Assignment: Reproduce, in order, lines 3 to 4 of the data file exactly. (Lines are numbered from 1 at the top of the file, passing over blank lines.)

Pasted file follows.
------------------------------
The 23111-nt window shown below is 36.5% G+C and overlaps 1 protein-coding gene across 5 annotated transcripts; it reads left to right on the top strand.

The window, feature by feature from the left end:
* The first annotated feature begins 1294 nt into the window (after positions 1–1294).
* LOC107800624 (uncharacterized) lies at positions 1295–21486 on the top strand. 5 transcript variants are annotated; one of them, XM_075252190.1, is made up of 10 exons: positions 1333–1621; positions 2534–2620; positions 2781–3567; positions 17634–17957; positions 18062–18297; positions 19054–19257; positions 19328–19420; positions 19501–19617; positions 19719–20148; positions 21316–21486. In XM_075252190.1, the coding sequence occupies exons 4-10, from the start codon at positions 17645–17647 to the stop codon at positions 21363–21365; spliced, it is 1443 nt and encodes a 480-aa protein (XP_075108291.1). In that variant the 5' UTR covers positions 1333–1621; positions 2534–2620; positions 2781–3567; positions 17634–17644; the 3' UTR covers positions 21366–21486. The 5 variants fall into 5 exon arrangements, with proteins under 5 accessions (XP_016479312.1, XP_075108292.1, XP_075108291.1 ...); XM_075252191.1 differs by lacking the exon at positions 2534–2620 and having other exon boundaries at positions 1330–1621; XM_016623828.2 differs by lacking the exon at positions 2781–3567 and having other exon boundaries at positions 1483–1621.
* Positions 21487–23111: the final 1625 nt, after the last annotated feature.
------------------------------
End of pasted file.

* The first annotated feature begins 1294 nt into the window (after positions 1–1294).
* LOC107800624 (uncharacterized) lies at positions 1295–21486 on the top strand. 5 transcript variants are annotated; one of them, XM_075252190.1, is made up of 10 exons: positions 1333–1621; positions 2534–2620; positions 2781–3567; positions 17634–17957; positions 18062–18297; positions 19054–19257; positions 19328–19420; positions 19501–19617; positions 19719–20148; positions 21316–21486. In XM_075252190.1, the coding sequence occupies exons 4-10, from the start codon at positions 17645–17647 to the stop codon at positions 21363–21365; spliced, it is 1443 nt and encodes a 480-aa protein (XP_075108291.1). In that variant the 5' UTR covers positions 1333–1621; positions 2534–2620; positions 2781–3567; positions 17634–17644; the 3' UTR covers positions 21366–21486. The 5 variants fall into 5 exon arrangements, with proteins under 5 accessions (XP_016479312.1, XP_075108292.1, XP_075108291.1 ...); XM_075252191.1 differs by lacking the exon at positions 2534–2620 and having other exon boundaries at positions 1330–1621; XM_016623828.2 differs by lacking the exon at positions 2781–3567 and having other exon boundaries at positions 1483–1621.